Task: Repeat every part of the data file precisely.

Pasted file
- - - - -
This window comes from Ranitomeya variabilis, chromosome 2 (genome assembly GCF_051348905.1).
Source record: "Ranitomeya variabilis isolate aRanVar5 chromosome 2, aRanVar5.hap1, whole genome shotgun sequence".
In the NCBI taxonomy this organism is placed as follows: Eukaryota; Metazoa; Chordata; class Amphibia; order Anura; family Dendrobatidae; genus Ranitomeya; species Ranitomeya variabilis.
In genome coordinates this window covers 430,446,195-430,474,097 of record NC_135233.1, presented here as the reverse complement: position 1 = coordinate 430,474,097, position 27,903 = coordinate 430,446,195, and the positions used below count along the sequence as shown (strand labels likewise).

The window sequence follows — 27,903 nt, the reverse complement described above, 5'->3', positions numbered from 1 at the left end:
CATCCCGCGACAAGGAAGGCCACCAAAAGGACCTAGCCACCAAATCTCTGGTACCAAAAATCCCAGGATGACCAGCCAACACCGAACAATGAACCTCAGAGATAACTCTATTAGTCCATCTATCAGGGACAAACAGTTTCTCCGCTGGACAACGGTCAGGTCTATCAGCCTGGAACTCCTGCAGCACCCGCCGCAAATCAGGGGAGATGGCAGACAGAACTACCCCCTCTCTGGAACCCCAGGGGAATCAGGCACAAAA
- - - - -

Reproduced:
This window comes from Ranitomeya variabilis, chromosome 2 (genome assembly GCF_051348905.1).
Source record: "Ranitomeya variabilis isolate aRanVar5 chromosome 2, aRanVar5.hap1, whole genome shotgun sequence".
In the NCBI taxonomy this organism is placed as follows: Eukaryota; Metazoa; Chordata; class Amphibia; order Anura; family Dendrobatidae; genus Ranitomeya; species Ranitomeya variabilis.
In genome coordinates this window covers 430,446,195-430,474,097 of record NC_135233.1, presented here as the reverse complement: position 1 = coordinate 430,474,097, position 27,903 = coordinate 430,446,195, and the positions used below count along the sequence as shown (strand labels likewise).

The window sequence follows — 27,903 nt, the reverse complement described above, 5'->3', positions numbered from 1 at the left end:
CATCCCGCGACAAGGAAGGCCACCAAAAGGACCTAGCCACCAAATCTCTGGTACCAAAAATCCCAGGATGACCAGCCAACACCGAACAATGAACCTCAGAGATAACTCTATTAGTCCATCTATCAGGGACAAACAGTTTCTCCGCTGGACAACGGTCAGGTCTATCAGCCTGGAACTCCTGCAGCACCCGCCGCAAATCAGGGGAGATGGCAGACAGAACTACCCCCTCTCTGGAACCCCAGGGGAATCAGGCACAAAA